Tapley
Hated it. Was bored out of my mind, and thoroughly annoyed at the whole experience of reading it. If I had to pin it down, I would say that a complete lack of sympathetic characters is what made this book such a poor choice for me.
Linda
A bit long and sometimes I lost track of what the author was saying.

Not bad, but nowhere near as good as 'The Long Lost'.

If you like to be freaked out by fat, grinning faces and clowns, then give it a go.
Shane
It's very rare for me to get a really creepy feeling from a novel these days but this one did just that for me. All the way through it gives you a feeling that there's a lot more to life than just what's on the surface, and that it wouldn't take very much at all to draw it to the surface. Clowns, of course, are automatically creepy but here we have a very intelligent reworking of the creepy old clown story. Tubby Thackeray is actually a comedian working in the silent black and white film era, wh ...more
Justin Steele
Ramsey Campbell is a name all horror readers should be familiar with. The Liverpool native has written at least thirty novels, and had hundreds of short stories to his name. I've long been a fan of Campbell's short fiction, but until now I have yet to delve into any of his longer works.

The Grin of the Dark is one of his more recent novels, being published in 2007. Now, looking at the cover alone it's easy to see how I came to choose this one. Clowns have long been a source of horror. Ask anyone
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Craig Nickerson
The Grin of the Dark should have been Ramsey Campbell's masterpiece. In it there are all the significant elements that crop up throughout his work, the fine line between a laugh and a scream, the influence of malevolent personalities over those of the weak, the disintegration of the mind, the dread to be found in the dreary day to day, and the erosion of language and meaning all with an undertone of cosmic, Lovecraftian horror. Unfortunately, the novel isn't satisfying enough to rank amongst Cam ...more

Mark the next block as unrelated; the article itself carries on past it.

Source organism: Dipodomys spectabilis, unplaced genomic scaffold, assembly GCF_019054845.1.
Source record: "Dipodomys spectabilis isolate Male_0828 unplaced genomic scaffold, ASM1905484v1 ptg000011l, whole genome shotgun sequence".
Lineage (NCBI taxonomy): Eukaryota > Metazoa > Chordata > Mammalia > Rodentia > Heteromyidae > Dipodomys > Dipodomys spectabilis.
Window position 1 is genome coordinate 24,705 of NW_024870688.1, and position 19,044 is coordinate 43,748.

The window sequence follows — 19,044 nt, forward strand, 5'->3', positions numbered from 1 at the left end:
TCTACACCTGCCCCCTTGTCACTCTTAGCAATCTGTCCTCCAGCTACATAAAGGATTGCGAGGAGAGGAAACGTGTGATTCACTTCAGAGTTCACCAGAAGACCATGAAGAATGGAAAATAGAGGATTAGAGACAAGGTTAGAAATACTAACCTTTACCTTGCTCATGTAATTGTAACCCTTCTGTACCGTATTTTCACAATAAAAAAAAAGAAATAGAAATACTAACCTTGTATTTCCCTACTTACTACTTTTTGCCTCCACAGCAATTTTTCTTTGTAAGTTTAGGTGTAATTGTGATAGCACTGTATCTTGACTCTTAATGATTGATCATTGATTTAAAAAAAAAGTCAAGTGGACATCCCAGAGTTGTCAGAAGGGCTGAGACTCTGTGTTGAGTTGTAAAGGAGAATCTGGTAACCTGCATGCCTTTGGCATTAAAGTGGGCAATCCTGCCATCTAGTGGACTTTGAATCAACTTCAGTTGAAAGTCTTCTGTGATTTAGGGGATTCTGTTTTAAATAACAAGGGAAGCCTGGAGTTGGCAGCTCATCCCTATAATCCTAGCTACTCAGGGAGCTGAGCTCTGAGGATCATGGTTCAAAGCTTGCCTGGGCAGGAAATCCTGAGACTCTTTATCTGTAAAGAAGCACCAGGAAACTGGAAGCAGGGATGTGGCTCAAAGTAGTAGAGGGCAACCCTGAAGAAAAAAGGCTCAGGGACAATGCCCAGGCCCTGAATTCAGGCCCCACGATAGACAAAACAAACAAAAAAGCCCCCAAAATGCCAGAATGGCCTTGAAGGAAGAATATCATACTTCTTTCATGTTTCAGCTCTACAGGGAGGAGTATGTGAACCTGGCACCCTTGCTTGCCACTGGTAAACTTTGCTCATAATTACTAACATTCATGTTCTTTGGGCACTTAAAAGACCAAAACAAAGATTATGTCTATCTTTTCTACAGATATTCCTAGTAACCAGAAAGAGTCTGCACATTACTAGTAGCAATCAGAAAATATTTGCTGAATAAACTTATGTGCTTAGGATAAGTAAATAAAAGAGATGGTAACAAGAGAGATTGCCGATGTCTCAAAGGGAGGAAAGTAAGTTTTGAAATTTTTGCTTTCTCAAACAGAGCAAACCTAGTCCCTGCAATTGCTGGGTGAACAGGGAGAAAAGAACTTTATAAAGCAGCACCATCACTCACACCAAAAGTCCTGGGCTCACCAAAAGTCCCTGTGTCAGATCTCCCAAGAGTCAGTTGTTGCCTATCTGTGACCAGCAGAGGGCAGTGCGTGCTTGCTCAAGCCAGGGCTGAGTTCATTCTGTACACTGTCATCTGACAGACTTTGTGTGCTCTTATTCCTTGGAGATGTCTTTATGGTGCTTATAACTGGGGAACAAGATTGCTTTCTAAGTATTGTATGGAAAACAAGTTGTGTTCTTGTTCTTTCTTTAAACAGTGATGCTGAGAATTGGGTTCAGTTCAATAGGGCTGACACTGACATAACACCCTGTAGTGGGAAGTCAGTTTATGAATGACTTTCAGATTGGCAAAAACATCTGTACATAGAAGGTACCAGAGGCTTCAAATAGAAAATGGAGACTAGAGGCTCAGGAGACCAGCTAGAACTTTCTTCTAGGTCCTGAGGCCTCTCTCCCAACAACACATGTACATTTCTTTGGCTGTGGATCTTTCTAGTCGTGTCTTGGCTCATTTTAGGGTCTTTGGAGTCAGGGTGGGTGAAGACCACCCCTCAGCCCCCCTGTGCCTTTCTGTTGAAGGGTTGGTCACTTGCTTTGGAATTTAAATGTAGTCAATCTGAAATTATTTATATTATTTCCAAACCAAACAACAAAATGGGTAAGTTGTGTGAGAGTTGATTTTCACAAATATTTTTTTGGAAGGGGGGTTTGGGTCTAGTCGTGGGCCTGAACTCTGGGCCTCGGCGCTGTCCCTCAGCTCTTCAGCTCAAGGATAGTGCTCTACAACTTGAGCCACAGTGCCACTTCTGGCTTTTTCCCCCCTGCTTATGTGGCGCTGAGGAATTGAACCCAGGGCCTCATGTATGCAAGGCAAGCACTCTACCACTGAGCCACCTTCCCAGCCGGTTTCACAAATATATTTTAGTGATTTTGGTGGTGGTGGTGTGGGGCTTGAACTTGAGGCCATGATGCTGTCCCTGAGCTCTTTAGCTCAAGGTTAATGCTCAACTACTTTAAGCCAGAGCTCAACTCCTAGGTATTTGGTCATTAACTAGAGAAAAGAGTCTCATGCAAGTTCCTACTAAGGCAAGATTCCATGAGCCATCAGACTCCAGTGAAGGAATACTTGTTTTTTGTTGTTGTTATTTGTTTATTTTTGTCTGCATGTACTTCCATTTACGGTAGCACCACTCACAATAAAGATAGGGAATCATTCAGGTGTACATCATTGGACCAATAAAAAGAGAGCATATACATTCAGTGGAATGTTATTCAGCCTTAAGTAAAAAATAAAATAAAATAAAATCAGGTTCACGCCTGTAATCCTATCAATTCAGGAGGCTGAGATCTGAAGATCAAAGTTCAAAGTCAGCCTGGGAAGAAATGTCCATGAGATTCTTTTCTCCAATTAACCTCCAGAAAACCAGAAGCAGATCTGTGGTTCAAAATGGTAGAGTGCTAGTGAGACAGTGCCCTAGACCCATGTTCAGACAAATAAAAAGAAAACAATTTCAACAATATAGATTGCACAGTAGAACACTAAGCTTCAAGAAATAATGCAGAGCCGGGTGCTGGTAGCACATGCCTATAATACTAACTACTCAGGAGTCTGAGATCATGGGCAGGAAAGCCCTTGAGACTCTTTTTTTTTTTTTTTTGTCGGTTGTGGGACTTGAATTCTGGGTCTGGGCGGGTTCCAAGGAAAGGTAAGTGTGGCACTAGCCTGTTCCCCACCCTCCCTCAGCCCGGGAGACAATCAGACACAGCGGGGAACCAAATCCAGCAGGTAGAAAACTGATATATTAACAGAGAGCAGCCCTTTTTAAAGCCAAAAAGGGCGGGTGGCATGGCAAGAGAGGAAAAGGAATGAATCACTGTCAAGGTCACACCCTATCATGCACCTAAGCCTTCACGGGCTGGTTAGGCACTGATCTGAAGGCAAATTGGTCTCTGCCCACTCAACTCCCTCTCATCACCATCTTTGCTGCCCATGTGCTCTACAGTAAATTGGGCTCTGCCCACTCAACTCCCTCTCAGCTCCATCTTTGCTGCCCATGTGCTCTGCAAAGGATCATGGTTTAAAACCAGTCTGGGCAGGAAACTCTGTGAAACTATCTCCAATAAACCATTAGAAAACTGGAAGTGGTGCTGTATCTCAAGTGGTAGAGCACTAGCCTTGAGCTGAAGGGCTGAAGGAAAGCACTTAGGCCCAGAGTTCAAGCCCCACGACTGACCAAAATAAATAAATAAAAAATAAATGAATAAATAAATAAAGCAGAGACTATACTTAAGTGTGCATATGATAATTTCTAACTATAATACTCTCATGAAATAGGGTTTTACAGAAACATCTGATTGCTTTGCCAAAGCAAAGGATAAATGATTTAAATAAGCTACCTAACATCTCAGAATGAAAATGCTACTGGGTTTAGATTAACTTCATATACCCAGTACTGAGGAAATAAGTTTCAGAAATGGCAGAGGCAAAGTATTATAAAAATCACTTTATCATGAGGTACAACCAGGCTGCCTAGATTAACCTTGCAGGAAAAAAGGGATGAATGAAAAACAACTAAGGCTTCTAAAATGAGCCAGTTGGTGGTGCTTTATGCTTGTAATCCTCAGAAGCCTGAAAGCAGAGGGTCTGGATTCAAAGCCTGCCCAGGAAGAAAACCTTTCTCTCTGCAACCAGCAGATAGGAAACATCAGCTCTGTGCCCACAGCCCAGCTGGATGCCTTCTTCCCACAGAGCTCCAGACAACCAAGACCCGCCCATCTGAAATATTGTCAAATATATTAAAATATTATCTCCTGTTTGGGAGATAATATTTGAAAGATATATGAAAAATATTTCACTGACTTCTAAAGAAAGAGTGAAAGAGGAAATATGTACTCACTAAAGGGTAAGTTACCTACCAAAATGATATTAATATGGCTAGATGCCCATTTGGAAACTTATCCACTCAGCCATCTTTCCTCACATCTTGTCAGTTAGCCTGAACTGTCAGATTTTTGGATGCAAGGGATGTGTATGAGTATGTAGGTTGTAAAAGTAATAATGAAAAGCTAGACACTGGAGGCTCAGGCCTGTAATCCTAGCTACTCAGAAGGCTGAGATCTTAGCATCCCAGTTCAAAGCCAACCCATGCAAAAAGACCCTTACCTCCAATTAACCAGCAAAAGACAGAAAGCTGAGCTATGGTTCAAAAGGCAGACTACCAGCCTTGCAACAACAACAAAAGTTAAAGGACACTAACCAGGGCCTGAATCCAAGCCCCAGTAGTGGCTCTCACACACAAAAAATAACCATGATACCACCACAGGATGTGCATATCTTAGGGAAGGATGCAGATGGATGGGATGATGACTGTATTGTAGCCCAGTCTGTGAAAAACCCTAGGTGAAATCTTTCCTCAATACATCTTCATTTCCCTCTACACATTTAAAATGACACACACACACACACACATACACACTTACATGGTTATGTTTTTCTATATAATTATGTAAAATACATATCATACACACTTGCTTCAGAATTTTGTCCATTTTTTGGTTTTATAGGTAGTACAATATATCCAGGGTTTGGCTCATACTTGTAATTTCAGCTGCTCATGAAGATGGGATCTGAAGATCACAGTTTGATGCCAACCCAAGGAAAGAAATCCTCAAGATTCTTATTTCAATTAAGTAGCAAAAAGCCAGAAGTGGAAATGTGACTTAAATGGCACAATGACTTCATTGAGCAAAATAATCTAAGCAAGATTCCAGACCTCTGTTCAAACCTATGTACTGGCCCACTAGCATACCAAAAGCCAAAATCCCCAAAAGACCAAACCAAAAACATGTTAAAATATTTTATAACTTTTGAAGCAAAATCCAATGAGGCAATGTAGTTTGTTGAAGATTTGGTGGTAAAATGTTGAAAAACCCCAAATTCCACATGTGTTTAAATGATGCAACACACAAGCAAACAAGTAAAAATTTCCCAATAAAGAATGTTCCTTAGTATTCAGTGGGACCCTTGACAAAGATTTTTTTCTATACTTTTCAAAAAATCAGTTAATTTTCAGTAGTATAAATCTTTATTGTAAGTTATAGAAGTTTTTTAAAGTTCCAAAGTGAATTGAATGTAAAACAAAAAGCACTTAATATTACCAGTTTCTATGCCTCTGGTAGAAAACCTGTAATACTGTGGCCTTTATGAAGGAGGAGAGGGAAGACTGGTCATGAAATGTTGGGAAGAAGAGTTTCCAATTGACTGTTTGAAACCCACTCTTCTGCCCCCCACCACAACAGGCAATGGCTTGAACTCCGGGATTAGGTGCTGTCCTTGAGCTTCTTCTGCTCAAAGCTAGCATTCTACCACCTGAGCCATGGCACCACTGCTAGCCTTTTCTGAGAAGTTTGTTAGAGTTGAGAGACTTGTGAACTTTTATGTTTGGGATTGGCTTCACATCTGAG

Andy
This is the fourth Campbell novel I've read and there's a 17 year gap between this novel and the most recently published novel I'd read by him (Midnight Sun (1990)). I would put it below Ancient Images and The Hungry Moon, but well above Midnight Sun. There's definitely differences in his writing style then versus now. This novel can be very "hallucinogenic" at times, and it's a little more focused on interpersonal relationships than I prefer. At times I thought Campbell overplayed his hand with ...more
Damian Pearce
Nov 16, 2012 Damian Pearce rated it 4 of 5 stars  ·  review of another edition
Recommends it for: People who fear clowns who don't mind suffering insomnia for a couple of years
Recommended to Damian by: http://www.mania.com/top-20-greatest-...
I enjoyed this immensely. The subject of the story has been one I always thought ripe for horror. There's something about clowns that gets some people scared, some say irrationally - but at least people who don't have that fear can understand why they'd be afraid. Everything about a clown is concealed, their identity, height and weight and who knows what they could have down those baggy trousers? Well, for me silent films are in the same category. Like most people I can't lip read so I always wo ...more
Sarah
I couldn't get through it. Like other commenters before me mentioned, Campbell gives a play-by-play of EVERYTHING. It was so much packed in unnecessary detail that it made it difficult to pull out what was relevant, and I frequently found myself sort of confused about where he was or why at any given moment. Important details just sort of got muddled in with things like turning on his computer or walking across the room to press a specific button on the VCR.

I can see how for some people that mi
...more
Paul Williams
For me this is Campbell's best book. I love the way he holds so much back and lets your imagination crawl into the gaps. For anyone who has watched old silent movies and felt a slightly creepy feeling about them - especially the hypermanic comedies - this book is a treasure.
His potent blend of wonky research story, disturbing silent movie star, the madness of laughter, an unreliable narrator, "something vast from the back end of time", porn and the internet is completely original.
The ending didn
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Graeme Dunlop
There is a vast -- and growing -- sense of unease as the book progresses. Some darkly disturbing imagery but I must admit, when I finished I was left wondering, "what the **** just happened?"
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John Ramsey Campbell is a British writer considered by a number of critics to be one of the great masters of horror fiction. T. E. D. Klein has written that "Campbell reigns supreme in the field today," while S. T. Joshi has said that "future generations will regard him as the leading horror writer of our generation, every bit the equal of Lovecraft or Blackwood."
More about Ramsey Campbell...
The Hungry Moon Alone With the Horrors: The Great Short Fiction, 1961-1991 Cold Print Ancient Images The Doll Who Ate His Mother